Successful Headache and Migraine Treatment

Several authorities recently summarised the reasons why headache and migraine treatment often fails.

Amongst other factors, they suggested that the diagnosis is incomplete or incorrect and that this could occur for various reasons.

One of the reasons is ‘misdiagnosis’. I have mentioned this research before but diagnosing headache and migraine is like ‘a dog’s breakfast’; it is all over the place with many patients receiving 2 or 3 diagnoses or patients being misdiagnosed – diagnosed as migraine when in fact it was a cervicogenic (neck-related) headache …..!

The medical profession refuses to acknowledge cervicogenic factors – why? Because relating to it does not fit the medical model and anything that does not fit into the medical model is discarded as unworthy of serious consideration.

The entire diagnostic process needs to be reviewed as well as approaches to treatment. Until cervicogenic factors are considered, headache and migraine treatment will remain unsatisfactory with the only option for you, the headache sufferer, being pharmacological management.

Cheers

Dean

(Lipton RB, Silberstein SD, Saper JR, Bigal ME, Goadsby PJ. Why headache treatment fails. Neurology 2003;60:1064-1070

Yi X et al Cervicogenic headache in patients with presumed migraine: missed diagnosis or misdiagnosis? J Pain. 2005 Oct;6(10):700-3)

© 2009 & Beyond. Watson Headache Institute, All Rights Reserved.

Worsening Migraine Attacks

Worsening Migraine Attacks are decreased significantly by cervicogenic (neck) treatment. Recent evidence suggests that migraine is an increasing condition in which over time, the attacks become more frequent, more severe, less responsive to medication, and perhaps lasting longer.

Research has shown that by decreasing information (surgically) from cervical (neck) nerves deceases the long term worsening of the migraine process. The natural progression of cervicogenic (neck) headache is exactly the same – if it is left untreated, cervicogenic headache becomes more frequent, more severe and eventually becomes continuous. This indicates that with the passage of time the neck disorder is gradually worsening (and it is likely to be loss of function or stiffness). This research supports the idea that cervicogenic (neck) disorders are the reason for not only worsening of the migraine process but also for the migraine process in the first place i.e. sensitisation of the brainstem.

Now I am not suggesting that migraine sufferers rush off and have the relatively minor surgery performed in this study (in fact I respectfully suggest that skilled treatment of the neck would have achieved the same result), but this research clearly demonstrates disorders of the upper neck are significantly involved in the migraine process.

Cheers

Dean

(Perry CJ, Blake P and Goadsby PJ Intervention altering the natural history of chronic migraine. Is chroni?cation of migraine headache a harbinger of peripheral afferent nerve involvement? Cephalalgia 2009; 29 (Suppl. 1):1–166)

© 2009 & Beyond. Watson Headache Institute, All Rights Reserved.

How Common Is Migraine?

There are plenty of statistics in relation to the incidence of migraine, but a recent survey revealed more than just gender incidence.

This survey of over 120,000 households found that four out of ten females and two out of ten males respectively will experience migraine at some stage in their lifetime – most likely before aged 35 years……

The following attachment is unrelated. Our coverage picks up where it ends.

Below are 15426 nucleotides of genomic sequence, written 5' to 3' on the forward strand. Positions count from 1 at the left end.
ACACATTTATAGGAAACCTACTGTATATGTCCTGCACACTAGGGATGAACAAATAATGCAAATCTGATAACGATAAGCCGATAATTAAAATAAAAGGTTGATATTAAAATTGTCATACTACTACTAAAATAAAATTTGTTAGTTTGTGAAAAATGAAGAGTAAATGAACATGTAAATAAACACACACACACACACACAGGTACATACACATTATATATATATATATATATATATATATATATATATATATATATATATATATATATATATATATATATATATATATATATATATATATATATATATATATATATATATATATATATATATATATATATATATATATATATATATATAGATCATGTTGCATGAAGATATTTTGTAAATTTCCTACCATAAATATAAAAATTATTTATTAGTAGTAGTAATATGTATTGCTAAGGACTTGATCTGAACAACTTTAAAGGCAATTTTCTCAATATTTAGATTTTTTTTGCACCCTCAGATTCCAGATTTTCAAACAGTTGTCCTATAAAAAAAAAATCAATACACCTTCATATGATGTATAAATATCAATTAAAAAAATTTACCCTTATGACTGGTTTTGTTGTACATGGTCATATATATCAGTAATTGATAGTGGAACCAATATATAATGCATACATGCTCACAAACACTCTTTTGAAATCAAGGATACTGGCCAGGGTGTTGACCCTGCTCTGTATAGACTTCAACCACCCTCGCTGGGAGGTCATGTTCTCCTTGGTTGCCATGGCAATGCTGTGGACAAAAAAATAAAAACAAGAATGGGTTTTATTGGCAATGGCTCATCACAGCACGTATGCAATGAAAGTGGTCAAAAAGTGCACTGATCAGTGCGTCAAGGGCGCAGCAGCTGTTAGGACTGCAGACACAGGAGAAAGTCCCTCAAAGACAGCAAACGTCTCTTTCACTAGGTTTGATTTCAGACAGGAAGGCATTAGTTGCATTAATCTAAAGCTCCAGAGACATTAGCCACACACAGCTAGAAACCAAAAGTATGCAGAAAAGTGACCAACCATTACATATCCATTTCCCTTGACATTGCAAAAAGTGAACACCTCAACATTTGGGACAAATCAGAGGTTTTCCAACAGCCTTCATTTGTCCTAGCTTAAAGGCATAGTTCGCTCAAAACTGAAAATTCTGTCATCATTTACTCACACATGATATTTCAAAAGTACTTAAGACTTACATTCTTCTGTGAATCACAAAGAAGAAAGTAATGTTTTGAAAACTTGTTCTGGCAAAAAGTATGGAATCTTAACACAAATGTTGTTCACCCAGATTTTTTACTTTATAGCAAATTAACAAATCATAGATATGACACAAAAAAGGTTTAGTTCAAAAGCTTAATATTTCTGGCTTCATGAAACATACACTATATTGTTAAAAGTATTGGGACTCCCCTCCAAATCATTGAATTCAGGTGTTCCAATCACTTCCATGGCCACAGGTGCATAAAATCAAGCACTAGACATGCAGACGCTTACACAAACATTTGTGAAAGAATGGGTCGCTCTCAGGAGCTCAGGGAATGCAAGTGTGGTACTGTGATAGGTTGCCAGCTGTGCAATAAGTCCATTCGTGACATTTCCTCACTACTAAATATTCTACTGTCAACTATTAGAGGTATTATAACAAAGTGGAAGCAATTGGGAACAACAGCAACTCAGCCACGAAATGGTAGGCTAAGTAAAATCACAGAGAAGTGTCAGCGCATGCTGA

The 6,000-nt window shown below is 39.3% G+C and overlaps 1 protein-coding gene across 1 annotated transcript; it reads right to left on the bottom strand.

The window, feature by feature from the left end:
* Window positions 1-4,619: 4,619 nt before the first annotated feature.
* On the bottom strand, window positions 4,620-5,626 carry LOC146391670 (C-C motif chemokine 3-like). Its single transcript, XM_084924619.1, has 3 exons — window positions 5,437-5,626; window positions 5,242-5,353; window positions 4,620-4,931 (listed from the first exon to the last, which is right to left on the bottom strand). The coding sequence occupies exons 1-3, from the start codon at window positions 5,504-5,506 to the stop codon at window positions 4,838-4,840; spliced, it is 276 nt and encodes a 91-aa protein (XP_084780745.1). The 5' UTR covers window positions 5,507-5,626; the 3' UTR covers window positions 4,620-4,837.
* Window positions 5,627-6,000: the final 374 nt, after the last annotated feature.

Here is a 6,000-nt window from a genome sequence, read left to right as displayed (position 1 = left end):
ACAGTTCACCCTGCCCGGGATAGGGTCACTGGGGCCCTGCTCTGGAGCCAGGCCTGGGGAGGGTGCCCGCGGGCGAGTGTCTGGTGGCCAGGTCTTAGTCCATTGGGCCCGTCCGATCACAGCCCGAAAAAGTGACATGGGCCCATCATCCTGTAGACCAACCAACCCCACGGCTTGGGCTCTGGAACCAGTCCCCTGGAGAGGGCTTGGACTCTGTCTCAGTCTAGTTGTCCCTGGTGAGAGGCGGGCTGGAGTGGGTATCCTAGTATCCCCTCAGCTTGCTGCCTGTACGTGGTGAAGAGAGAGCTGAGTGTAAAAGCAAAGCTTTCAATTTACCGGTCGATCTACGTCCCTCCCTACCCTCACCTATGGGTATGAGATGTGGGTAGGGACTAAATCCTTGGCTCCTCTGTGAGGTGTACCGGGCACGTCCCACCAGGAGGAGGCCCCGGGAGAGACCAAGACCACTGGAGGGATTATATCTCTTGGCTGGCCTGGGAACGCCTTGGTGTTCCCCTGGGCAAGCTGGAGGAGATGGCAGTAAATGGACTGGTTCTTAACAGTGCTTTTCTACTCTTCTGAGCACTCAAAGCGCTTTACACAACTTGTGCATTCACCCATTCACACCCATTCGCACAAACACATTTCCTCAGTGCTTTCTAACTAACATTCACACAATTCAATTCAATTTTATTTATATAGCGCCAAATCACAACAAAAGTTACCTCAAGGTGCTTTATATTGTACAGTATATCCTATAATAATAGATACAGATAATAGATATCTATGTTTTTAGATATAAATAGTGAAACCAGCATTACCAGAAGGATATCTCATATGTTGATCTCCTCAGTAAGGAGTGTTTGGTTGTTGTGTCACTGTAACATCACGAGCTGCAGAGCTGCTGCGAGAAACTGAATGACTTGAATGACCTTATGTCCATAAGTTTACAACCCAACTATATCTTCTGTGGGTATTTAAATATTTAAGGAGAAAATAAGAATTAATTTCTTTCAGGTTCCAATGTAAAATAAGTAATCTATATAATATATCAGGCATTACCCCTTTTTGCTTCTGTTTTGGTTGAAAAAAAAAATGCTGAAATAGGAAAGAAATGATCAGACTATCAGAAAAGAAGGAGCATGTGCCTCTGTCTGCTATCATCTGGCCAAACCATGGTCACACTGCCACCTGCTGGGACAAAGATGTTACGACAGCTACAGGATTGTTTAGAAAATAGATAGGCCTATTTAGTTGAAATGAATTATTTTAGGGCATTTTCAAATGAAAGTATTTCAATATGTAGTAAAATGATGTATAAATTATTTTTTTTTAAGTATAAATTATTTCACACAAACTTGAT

….. and that the greatest frequency of attacks are likely to occur between the ages of 20 and 24 years in females and 15 to 19 in males. The authors reported that these findings were in accordance with previous studies.

Clearly this is a significant problem for many!

Cheers

Dean

(Stewart WF, Wood C, Reed ML, Roy J, Lipton RB. Cumulative lifetime migraine incidence in women and men. Cephalalgia 2008;28:1170-1178)

© 2009 & Beyond. Watson Headache Institute, All Rights Reserved.

Is Migraine Inherited?

Is migraine inherited?

Is migraine inherited?

In a previous post I mentioned a recent survey which reported that 40 per cent of females will experience migraine in their lifetime.

Why is it then, that if three females in a family of ten for example, the assumption is often made that migraine is inherited? This incidence is no more than what occurs in the general population.

This assumption immediately leads to “ …. well you just have to live with it; there’s nothing we can do but manage the attacks.” This is a life sentence and not necessarily the case.

A skilled examination of the neck will confirm or eliminate cervicogenic disorders as the cause of your migraine condition.

Cheers

Dean

(Stewart WF, Wood C, Reed ML, Roy J, Lipton RB. Cumulative lifetime migraine incidence i women and men. Cephalalgia 2008;28:1170-1178)

© 2009 & Beyond. Watson Headache Institute, All Rights Reserved.

Optimising Headache and Migraine Treatment

Whilst I was in the UK recently I had the opportunity to meet with several of my accredited practitioners.

I am pleased to say that the results of treatment/feedback from headache and migraine sufferers was amazing. This has increased their (the practitioners’) enthusiasm for a more substantial course (I am already doing two and one day courses).

There was unanimous agreement that it should be a ten day course for small groups of already accredited practitioners. In this course or ‘Master -Class’, the aim would be to examine and treat headache and migraine sufferers on 3-4 occasions, and how to progress from one treatment session to the next.

It was always my aim to develop the best possible teaching model – here it comes! (and it is being driven by practitioners wanting the best possible outcomes for you the headache or migraine sufferer).

Cheers

Dean

© 2009 & Beyond. Watson Headache Institute, All Rights Reserved.

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